The task of clearing away all this rubbish was reserved for a great and wise scholar, Wang Pi,25 who wrote about the meaning of the Book of Changes as a book of wisdom, not as a book of divination. He soon found emulation, and the teachings of the yin-yang school of magic were displaced, in relation to the book, by a philosophy of statecraft that was gradually developing. In the Sung26 period, the I Ching was used as a basis for the t'ai chi t'u doctrine — which was probably not of Chinese origin — until the appearance of the elder Ch'êng Tzú's27 very good commentary. It had become customary to separate the old commentaries contained in the Ten Wings and to place them with the individual hexagrams to which they refer. Thus the book became by degrees entirely a textbook relating to statecraft and the philosophy of life. Then Chu Hsi28 attempted to rehabilitate it as a book of oracles; in addition to a short and precise commentary on the I Ching, he published an introduction to his investigations concerning the art of divination.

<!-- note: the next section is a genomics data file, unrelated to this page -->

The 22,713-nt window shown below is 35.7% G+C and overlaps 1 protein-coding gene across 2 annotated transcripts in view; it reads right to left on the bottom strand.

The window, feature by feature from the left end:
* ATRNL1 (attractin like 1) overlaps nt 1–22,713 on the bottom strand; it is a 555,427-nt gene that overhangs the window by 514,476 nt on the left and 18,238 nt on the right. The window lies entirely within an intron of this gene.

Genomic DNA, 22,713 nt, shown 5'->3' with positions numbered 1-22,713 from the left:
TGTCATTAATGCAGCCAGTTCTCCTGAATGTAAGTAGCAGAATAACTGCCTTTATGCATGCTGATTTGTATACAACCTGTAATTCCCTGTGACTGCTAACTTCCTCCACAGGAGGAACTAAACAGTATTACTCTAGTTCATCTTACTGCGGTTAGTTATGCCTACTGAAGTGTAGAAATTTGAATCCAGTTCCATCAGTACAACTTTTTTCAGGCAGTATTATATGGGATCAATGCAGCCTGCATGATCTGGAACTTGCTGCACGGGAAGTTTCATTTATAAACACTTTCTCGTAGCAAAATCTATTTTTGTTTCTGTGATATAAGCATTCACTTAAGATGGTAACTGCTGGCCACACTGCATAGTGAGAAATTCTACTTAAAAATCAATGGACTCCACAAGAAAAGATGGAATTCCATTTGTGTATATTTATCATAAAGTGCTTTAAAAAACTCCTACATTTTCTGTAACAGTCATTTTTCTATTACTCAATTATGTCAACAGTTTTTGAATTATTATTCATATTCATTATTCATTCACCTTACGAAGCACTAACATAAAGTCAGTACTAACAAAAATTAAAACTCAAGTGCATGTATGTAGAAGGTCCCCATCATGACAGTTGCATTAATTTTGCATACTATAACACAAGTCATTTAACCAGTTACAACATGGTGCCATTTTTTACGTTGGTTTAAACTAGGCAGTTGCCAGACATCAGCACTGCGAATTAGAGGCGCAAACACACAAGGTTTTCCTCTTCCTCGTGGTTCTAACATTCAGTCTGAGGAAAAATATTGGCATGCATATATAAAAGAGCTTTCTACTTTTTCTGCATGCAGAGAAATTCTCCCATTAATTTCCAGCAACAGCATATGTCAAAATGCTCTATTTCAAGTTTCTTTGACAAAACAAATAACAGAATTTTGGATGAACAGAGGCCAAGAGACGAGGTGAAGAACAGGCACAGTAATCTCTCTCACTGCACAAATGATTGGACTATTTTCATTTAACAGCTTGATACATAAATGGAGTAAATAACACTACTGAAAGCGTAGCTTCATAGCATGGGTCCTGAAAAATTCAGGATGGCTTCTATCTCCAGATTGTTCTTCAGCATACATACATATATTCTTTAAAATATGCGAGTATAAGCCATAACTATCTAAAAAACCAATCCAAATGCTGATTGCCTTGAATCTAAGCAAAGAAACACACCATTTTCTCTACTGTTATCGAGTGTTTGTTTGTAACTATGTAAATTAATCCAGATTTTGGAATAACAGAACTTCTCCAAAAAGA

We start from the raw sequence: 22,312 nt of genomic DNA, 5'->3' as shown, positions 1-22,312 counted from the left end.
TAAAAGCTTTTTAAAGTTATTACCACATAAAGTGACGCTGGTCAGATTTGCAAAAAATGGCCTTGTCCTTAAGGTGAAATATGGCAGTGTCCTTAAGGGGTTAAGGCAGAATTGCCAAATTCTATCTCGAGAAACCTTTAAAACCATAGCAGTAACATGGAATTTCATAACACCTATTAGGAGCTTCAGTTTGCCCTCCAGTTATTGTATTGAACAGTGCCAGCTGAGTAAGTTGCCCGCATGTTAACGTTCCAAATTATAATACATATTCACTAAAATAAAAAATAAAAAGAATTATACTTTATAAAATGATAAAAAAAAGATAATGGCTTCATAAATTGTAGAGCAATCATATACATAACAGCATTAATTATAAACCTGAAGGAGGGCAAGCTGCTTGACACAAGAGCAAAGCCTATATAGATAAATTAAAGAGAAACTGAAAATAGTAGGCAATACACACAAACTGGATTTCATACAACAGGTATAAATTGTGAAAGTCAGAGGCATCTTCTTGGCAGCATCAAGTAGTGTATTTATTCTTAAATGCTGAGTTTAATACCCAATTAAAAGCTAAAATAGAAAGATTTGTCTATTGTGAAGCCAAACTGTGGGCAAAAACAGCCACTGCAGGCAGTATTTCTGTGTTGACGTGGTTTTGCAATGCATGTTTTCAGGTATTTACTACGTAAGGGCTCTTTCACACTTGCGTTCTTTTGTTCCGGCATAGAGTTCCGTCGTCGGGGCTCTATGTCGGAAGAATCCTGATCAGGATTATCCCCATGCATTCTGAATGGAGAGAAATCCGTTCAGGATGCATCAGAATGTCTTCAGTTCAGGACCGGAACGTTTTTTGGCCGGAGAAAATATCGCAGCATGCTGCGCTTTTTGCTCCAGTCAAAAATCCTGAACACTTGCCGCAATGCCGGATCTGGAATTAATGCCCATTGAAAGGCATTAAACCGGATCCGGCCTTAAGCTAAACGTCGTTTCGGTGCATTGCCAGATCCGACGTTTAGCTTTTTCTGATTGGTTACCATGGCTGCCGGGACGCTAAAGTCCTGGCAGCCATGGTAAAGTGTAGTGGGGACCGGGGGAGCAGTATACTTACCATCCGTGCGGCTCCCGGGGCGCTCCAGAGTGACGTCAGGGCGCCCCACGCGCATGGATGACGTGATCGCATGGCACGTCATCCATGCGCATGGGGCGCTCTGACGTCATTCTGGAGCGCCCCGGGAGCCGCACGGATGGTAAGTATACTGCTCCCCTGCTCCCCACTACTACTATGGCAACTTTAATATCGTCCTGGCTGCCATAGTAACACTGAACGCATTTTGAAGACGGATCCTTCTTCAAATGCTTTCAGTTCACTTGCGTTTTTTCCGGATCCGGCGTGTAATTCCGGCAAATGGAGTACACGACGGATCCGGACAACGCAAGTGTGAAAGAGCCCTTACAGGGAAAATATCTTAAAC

The critical-historical school of the last dynasty also took the Book of Changes in hand. However, because of their opposition to the Sung scholars and their preference for the Han commentators, who were nearer in point of time to the compilation of the Book of Changes, they were less successful here than in their treatment of the other classics. For the Han commentators were in the last analysis sorcerers, or were influenced by theories of magic. A very good edition was arranged in the K'ang Hsi29 period, under the title Chou I Chê Chung; it presents the text and the wings separately and includes the best commentaries of all periods. This is the edition on which the present translation is based.